1929 – The Great Depression hits. Rapid growth dies, but the Bronx is still relatively well-off.
1923 – Yankee’s Stadium opens. The New York Yankees become known as “The Bronx Bombers.”
1920 – The population of Melrose reaches 53,188. The Jewish community is introduced and the automobile begins influencing the design and location of small homes.
1920s – Italian, Russian and Jewish populations in the Bronx grow. Urbanization continues. Most tenements of the South Bronx are built.
1915 – The Bronx Borough Courthouse was built in Melrose.
1914 – The Bronx becomes a separate, and the last, county of the state of New York.
1912 – The Bronx flag is designed. It consists of orange, white and blue horizontal stripes to represent the Netherlands, upon which is superimposed the Bronck family coat-of-arms enclosed in a laurel wreath.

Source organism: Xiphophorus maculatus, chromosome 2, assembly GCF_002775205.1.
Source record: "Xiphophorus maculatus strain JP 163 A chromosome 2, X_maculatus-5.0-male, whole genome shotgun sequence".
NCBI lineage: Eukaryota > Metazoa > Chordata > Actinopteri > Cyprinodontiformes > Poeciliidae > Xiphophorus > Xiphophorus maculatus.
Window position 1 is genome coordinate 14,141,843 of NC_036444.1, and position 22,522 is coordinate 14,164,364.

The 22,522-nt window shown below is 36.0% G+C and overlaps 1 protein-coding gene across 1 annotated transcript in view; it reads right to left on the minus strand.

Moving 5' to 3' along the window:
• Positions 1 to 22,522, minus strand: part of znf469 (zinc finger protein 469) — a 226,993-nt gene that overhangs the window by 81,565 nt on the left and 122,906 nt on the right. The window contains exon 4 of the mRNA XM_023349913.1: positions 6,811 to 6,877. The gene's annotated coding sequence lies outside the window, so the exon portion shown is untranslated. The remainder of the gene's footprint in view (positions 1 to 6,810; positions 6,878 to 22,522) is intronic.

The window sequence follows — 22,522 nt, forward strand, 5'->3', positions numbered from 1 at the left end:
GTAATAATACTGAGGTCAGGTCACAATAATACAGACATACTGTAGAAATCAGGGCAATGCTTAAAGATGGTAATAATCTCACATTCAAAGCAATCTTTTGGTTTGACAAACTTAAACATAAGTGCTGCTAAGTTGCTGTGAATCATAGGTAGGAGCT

1911 – “The Hub” becomes “the great business center of the north borough” and “the most prominent shopping district in the Bronx.”
1910s – The South Bronx / Melrose residents are living in exceptionally good circumstances.
1904 – Expansion of the Bronx begins with the first subway connecting the Bronx and Downtown New York. Old Melrose Village (South Melrose) becomes “the hub of the entire Bronx.”
Throughout the 1900s – Along with the growing industrialization, the South Bronx population increases.
1898 – The city of Greater New York is created as a federation of five boroughs: Manhattan, Brooklyn, the Bronx, Queens, and Staten Island. Louis F. Haffen is elected the first Borough President of the Bronx.
1890s – Melrose grows in popularity and becomes more urban due to 3rd Avenue elevated train.
1889 – The Washington Bridge between the mainland and Manhattan over the Harlem River opens.
1887 – The Third Avenue El (Elevated Train) is extended along the eastern edge of Melrose. Some residential construction begins in streets adjacent to Third Avenue. Construction is predominantly three- to four-story tenements.
1875 – The population of Melrose doubles to 8,000 since 1865.
1874 – The portion of the Bronx west of the Bronx River, where Melrose is located, is annexed by New York City and becomes the twenty-third and twenty-fourth wards of New York City.